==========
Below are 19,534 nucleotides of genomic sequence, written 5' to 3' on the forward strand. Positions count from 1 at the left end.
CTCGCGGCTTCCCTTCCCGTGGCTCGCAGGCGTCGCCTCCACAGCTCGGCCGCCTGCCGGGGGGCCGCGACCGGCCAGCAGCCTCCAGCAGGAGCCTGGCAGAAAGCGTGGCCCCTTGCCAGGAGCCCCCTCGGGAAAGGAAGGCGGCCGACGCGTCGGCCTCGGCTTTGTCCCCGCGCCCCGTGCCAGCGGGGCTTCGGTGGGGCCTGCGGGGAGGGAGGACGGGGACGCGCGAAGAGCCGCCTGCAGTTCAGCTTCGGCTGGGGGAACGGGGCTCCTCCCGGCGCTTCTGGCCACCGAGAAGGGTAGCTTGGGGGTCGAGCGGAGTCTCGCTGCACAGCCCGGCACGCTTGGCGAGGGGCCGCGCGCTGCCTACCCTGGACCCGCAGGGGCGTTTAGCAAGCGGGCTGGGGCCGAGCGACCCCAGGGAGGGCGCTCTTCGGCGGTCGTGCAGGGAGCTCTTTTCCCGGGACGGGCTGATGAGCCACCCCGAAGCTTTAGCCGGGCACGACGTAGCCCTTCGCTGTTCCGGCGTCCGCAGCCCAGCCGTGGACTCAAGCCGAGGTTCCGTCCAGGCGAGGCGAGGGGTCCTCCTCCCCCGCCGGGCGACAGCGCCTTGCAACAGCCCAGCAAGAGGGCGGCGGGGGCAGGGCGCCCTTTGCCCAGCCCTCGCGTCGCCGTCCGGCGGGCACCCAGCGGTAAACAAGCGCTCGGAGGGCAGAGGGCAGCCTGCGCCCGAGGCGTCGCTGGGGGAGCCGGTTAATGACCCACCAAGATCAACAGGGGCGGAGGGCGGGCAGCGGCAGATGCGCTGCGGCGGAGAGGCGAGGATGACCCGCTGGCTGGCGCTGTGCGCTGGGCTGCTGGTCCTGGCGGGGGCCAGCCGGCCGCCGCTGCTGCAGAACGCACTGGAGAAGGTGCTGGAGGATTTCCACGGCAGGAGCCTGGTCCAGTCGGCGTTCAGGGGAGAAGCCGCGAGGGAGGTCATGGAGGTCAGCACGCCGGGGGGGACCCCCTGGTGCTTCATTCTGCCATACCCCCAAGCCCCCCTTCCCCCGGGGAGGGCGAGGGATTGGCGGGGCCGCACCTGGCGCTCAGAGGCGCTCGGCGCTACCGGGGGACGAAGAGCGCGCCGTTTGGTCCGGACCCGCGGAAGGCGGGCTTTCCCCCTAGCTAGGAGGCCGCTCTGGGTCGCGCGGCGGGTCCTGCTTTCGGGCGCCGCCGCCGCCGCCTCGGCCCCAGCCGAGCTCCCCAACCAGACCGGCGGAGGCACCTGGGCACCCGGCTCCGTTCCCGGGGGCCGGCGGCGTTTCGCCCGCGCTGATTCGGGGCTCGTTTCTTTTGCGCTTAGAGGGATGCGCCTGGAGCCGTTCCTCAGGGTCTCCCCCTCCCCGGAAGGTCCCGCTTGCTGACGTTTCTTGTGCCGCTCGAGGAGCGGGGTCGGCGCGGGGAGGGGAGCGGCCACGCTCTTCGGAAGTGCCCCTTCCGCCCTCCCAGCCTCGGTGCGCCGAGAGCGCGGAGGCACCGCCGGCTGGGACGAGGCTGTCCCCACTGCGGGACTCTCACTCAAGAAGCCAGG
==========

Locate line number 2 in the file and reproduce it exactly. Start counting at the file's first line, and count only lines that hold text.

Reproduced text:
CTCGCGGCTTCCCTTCCCGTGGCTCGCAGGCGTCGCCTCCACAGCTCGGCCGCCTGCCGGGGGGCCGCGACCGGCCAGCAGCCTCCAGCAGGAGCCTGGCAGAAAGCGTGGCCCCTTGCCAGGAGCCCCCTCGGGAAAGGAAGGCGGCCGACGCGTCGGCCTCGGCTTTGTCCCCGCGCCCCGTGCCAGCGGGGCTTCGGTGGGGCCTGCGGGGAGGGAGGACGGGGACGCGCGAAGAGCCGCCTGCAGTTCAGCTTCGGCTGGGGGAACGGGGCTCCTCCCGGCGCTTCTGGCCACCGAGAAGGGTAGCTTGGGGGTCGAGCGGAGTCTCGCTGCACAGCCCGGCACGCTTGGCGAGGGGCCGCGCGCTGCCTACCCTGGACCCGCAGGGGCGTTTAGCAAGCGGGCTGGGGCCGAGCGACCCCAGGGAGGGCGCTCTTCGGCGGTCGTGCAGGGAGCTCTTTTCCCGGGACGGGCTGATGAGCCACCCCGAAGCTTTAGCCGGGCACGACGTAGCCCTTCGCTGTTCCGGCGTCCGCAGCCCAGCCGTGGACTCAAGCCGAGGTTCCGTCCAGGCGAGGCGAGGGGTCCTCCTCCCCCGCCGGGCGACAGCGCCTTGCAACAGCCCAGCAAGAGGGCGGCGGGGGCAGGGCGCCCTTTGCCCAGCCCTCGCGTCGCCGTCCGGCGGGCACCCAGCGGTAAACAAGCGCTCGGAGGGCAGAGGGCAGCCTGCGCCCGAGGCGTCGCTGGGGGAGCCGGTTAATGACCCACCAAGATCAACAGGGGCGGAGGGCGGGCAGCGGCAGATGCGCTGCGGCGGAGAGGCGAGGATGACCCGCTGGCTGGCGCTGTGCGCTGGGCTGCTGGTCCTGGCGGGGGCCAGCCGGCCGCCGCTGCTGCAGAACGCACTGGAGAAGGTGCTGGAGGATTTCCACGGCAGGAGCCTGGTCCAGTCGGCGTTCAGGGGAGAAGCCGCGAGGGAGGTCATGGAGGTCAGCACGCCGGGGGGGACCCCCTGGTGCTTCATTCTGCCATACCCCCAAGCCCCCCTTCCCCCGGGGAGGGCGAGGGATTGGCGGGGCCGCACCTGGCGCTCAGAGGCGCTCGGCGCTACCGGGGGACGAAGAGCGCGCCGTTTGGTCCGGACCCGCGGAAGGCGGGCTTTCCCCCTAGCTAGGAGGCCGCTCTGGGTCGCGCGGCGGGTCCTGCTTTCGGGCGCCGCCGCCGCCGCCTCGGCCCCAGCCGAGCTCCCCAACCAGACCGGCGGAGGCACCTGGGCACCCGGCTCCGTTCCCGGGGGCCGGCGGCGTTTCGCCCGCGCTGATTCGGGGCTCGTTTCTTTTGCGCTTAGAGGGATGCGCCTGGAGCCGTTCCTCAGGGTCTCCCCCTCCCCGGAAGGTCCCGCTTGCTGACGTTTCTTGTGCCGCTCGAGGAGCGGGGTCGGCGCGGGGAGGGGAGCGGCCACGCTCTTCGGAAGTGCCCCTTCCGCCCTCCCAGCCTCGGTGCGCCGAGAGCGCGGAGGCACCGCCGGCTGGGACGAGGCTGTCCCCACTGCGGGACTCTCACTCAAGAAGCCAGG